In many ways, the presidency of George H. W. Bush was a transitional presidency. The end of the Cold War ushered in a new world with the United States as the dominant power. While many might credit his predecessor, Ronald Reagan, as the one who brought an end to the conflict with the former Soviet Union, George H. W. Bush was an associate president, serving as Vice President during Reagan's two terms. While supporting the work of the Reagan administration and, therefore, providing some continuity with it, President Bush had a different style of leadership and new priorities to establish.
This volume of essays by cabinet members, world leaders, and scholars examine the formation of Bush's character and the factors that influenced his leadership as a legislator, a diplomat, and an American president. His family background, his military service, his life experience before going into public life, and the various positions in government service are all reviewed by friends, colleagues, and objective observers. The end result is the most detailed examination ever attempted of Bush's character and its impact on his career.
In his groundbreaking book The Presidential Difference, Greenstein evaluated the personal strengths and weaknesses of the modern presidents since Franklin D. Roosevelt. Here, he takes us back to the very founding of the republic to apply the same yardsticks to the first seven presidents from Washington to Andrew Jackson, giving his no-nonsense assessment of the qualities that did and did not serve them well in office. For each president, Greenstein provides a concise history of his life and presidency, and evaluates him in the areas of public communication, organizational capacity, political skill, policy vision, cognitive style, and emotional intelligence. Washington, for example, used his organizational prowess--honed as a military commander and plantation owner--to lead an orderly administration. In contrast, John Adams was erudite but emotionally volatile, and his presidency was an organizational disaster.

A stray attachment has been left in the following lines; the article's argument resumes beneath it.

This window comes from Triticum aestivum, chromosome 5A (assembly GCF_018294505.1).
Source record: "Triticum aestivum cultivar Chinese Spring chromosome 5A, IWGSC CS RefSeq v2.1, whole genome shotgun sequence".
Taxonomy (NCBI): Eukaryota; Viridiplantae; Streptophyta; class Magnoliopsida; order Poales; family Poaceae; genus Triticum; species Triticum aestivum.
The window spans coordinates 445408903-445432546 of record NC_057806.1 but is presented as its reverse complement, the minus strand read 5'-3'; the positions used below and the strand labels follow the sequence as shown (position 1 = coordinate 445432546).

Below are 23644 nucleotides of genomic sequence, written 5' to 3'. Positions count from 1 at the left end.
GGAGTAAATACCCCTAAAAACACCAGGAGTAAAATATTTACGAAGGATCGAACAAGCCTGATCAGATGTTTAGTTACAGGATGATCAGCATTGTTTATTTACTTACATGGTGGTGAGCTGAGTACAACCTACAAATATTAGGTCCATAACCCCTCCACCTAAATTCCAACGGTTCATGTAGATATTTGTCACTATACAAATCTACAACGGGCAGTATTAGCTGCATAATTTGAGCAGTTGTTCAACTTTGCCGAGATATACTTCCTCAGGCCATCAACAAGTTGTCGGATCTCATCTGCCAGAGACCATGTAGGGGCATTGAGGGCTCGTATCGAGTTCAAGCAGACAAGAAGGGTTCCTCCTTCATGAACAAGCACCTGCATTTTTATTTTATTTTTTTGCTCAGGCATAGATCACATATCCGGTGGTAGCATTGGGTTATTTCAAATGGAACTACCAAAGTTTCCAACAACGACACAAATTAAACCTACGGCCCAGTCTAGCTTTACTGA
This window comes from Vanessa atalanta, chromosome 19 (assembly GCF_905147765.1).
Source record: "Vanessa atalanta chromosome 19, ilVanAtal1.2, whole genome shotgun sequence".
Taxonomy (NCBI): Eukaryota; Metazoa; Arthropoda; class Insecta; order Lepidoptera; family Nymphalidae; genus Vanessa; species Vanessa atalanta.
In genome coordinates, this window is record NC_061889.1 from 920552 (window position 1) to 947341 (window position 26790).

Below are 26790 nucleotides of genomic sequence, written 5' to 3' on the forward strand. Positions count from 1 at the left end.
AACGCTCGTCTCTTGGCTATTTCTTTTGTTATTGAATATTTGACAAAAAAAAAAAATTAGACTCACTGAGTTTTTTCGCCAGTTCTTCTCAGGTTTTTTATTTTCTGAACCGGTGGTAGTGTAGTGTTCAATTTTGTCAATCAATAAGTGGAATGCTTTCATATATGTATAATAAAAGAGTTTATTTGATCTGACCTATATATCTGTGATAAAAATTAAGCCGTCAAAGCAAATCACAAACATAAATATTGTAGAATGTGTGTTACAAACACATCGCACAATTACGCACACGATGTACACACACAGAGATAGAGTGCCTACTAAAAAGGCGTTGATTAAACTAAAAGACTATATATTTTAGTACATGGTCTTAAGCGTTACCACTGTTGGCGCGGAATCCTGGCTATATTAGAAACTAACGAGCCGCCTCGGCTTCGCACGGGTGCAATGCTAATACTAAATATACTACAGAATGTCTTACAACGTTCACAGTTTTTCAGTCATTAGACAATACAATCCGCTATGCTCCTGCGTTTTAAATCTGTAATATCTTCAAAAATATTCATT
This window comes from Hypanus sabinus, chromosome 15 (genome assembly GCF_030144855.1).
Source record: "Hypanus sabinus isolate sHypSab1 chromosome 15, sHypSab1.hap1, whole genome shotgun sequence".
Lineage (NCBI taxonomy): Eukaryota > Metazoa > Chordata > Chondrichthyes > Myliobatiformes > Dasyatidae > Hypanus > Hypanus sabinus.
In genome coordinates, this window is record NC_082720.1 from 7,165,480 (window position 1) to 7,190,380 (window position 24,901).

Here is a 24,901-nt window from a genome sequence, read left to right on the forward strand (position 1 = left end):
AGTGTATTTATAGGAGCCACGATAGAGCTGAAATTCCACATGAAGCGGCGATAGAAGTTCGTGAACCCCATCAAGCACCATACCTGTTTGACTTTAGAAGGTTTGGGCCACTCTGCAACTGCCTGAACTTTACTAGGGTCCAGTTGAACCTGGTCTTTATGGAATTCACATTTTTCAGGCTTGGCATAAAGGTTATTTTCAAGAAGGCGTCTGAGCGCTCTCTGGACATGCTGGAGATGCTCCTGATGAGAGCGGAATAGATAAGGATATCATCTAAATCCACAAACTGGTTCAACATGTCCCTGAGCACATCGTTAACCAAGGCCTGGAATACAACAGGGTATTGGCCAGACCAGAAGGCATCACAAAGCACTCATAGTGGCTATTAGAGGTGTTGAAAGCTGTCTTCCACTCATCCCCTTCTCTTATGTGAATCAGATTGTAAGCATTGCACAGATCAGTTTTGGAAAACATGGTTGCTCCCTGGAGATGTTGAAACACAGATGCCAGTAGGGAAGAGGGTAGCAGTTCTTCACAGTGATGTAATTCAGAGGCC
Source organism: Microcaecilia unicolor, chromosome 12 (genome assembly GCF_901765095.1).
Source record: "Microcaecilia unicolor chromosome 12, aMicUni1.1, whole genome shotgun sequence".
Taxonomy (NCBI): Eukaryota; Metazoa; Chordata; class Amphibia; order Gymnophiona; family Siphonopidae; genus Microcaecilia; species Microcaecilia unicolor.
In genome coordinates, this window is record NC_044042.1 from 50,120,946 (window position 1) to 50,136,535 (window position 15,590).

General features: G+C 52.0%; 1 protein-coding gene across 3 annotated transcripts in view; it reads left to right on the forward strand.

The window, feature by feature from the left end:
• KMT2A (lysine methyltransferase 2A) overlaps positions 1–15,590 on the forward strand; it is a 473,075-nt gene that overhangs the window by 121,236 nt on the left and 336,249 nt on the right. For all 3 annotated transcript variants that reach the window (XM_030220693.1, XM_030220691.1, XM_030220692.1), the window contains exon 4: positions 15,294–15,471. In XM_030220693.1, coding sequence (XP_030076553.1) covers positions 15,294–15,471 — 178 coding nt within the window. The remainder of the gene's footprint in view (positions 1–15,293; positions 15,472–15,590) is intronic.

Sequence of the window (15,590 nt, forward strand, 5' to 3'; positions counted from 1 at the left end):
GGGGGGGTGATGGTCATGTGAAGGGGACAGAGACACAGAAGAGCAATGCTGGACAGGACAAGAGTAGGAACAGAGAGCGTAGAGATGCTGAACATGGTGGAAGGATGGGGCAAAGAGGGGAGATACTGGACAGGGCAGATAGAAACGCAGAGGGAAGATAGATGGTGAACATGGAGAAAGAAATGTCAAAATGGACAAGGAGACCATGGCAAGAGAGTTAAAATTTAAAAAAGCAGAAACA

Inventing the Job of President explains how these early presidents and their successors shaped the American presidency we know today and helped the new republic prosper despite profound challenges at home and abroad.
The case studies in this single-volume work cover an unparalleled scope of "modern presidential history" and related topics, beginning with the presidency of Franklin Roosevelt and continuing to the presidency of Barack Obama. Examples of the events and subject matter of the case studies include the interstate transport system, the building of the social safety net, the civil rights movement, the space program, environmental protection, education reform, the IT revolution, energy policy, the budget, economic policy, foreign policy, national security, defense policy, and presidential scandals. Each case study highlights a historical lesson and is authored by a different political scientist, historian, or subject matter expert, offering readers a multidisciplinary examination of the presidency.
In Overreach, respected presidential scholar George Edwards argues that the problem was strategic, not tactical. He finds that in President Obama's first two years in office, Obama governed on the premise that he could create opportunities for change by persuading the public and some congressional Republicans to support his major initiatives. As a result, he proposed a large, expensive, and polarizing agenda in the middle of a severe economic crisis. The president's proposals alienated many Americans and led to a severe electoral defeat for the Democrats in the 2010 midterm elections, undermining his ability to govern in the remainder of his term.
Edwards shows that the president's frustrations were predictable and the inevitable result of misunderstanding the nature of presidential power. The author demonstrates that the essence of successful presidential leadership is recognizing and exploiting existing opportunities, not in creating them through persuasion. When Obama succeeded in passing important policies, it was by mobilizing Democrats who were already predisposed to back him. Thus, to avoid overreaching, presidents should be alert to the limitations of their power to persuade and rigorously assess the possibilities for obtaining public and congressional support in their environments.